Global smartphone sales figures for Q3 of 2016 were recently released showing that Apple had conceded market share to Android. They also shows that other platforms – such as Samsung' Tizen, Microsoft's Windows Phone and BlackBerry's own OS – dropped to almost zero. The world's current smartphones are almost all running either a variant of Google's Android or Apple's iOS platforms. Indeed, almost nine in ten devices sold in the third quarter ran a variant of the Android platform, however simply selling a large number of devices is absolutely no guarantee of making any money from them. Competition is extremely intense between different manufacturers and we have seen an influx of relatively new device manufacturers, the majority being Chinese, offering equivalent devices to the better known brands at significantly lower prices. As these products mature and start to find their way into the developed markets, so the bigger players are starting to take notice. This is causing prices to weaken: if not in cash terms, manufacturers are having to offer more bang for buck, especially in the mid-range market.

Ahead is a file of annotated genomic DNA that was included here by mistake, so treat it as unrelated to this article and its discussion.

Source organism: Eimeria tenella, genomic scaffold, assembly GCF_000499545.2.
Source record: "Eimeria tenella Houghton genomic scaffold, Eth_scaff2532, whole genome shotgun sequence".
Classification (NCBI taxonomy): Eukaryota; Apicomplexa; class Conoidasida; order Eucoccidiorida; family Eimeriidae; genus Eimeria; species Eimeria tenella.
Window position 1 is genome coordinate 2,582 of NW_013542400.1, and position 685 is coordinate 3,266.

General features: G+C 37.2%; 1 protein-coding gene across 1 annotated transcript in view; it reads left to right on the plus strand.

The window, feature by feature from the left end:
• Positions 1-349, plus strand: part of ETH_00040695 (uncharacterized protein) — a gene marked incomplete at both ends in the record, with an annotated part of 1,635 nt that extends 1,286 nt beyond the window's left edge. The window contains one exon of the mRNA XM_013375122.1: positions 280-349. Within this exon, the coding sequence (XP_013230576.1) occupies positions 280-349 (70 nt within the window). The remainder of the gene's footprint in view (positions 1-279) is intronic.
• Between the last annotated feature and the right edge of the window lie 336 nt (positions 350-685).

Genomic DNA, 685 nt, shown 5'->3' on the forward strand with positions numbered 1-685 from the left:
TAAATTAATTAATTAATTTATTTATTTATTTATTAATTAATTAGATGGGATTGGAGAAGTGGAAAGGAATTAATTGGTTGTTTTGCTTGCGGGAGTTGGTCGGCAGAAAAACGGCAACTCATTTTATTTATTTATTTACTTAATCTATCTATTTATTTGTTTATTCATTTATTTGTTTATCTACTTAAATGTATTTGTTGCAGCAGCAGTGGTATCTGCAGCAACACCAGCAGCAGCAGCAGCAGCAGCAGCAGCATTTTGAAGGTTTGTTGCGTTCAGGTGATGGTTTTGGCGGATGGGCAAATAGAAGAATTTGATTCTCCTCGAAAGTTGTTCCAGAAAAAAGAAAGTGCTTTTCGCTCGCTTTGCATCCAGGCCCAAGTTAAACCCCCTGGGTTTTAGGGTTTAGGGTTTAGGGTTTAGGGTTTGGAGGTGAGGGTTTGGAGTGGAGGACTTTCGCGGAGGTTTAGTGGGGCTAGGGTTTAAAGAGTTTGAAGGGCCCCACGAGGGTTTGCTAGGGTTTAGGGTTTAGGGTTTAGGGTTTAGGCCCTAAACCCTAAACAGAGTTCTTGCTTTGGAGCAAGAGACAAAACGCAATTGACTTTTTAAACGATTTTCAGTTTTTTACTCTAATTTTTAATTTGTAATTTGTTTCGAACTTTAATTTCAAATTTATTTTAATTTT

Whilst Android has the majority of the market, and even considering the competition within the industry, it might still be surprising to learn that Apple's estimated profits for the quarter are running at 103.6 percent, according to Tim Long, analyst at BMO Capital Markets. Apple's iPhone family provide the parent business with a very rich profit stream despite the massive marketing budget and investment into new chipsets. The reason why Apple commands a greater than 100% share of the profits is because many competitor manufacturers generated an operating loss, such as LG and HTC. In the past we've seen Samsung generate significant profits from device sales but for the third quarter, this figure shrank to just 0.9 percent. Clearly, the Galaxy Note 7 exploding battery issue, recall and subsequent removal from sale is to blame for this. During Q3 2016, Samsung's device market share stood at close to 22% followed by Apple, a shade over 13% and followed by Huawei, a little under 10%.
Long also stated that he believes smartphone shipment growth will be a modest industry-wide 2.6 percent annually by 2019, but that growth will be driven by the emerging markets, where he cites an expected growth of around 4 percent. However, Long's prediction is that developed smartphone market sales will decline by around 1 percent year-on-year and this is likely to temporarily increase competition in these markets. Ultimately, few businesses have the resources to continue to offer smartphones where they lose money for every device sold. We may see a change in the main brands offering smartphones in the coming months.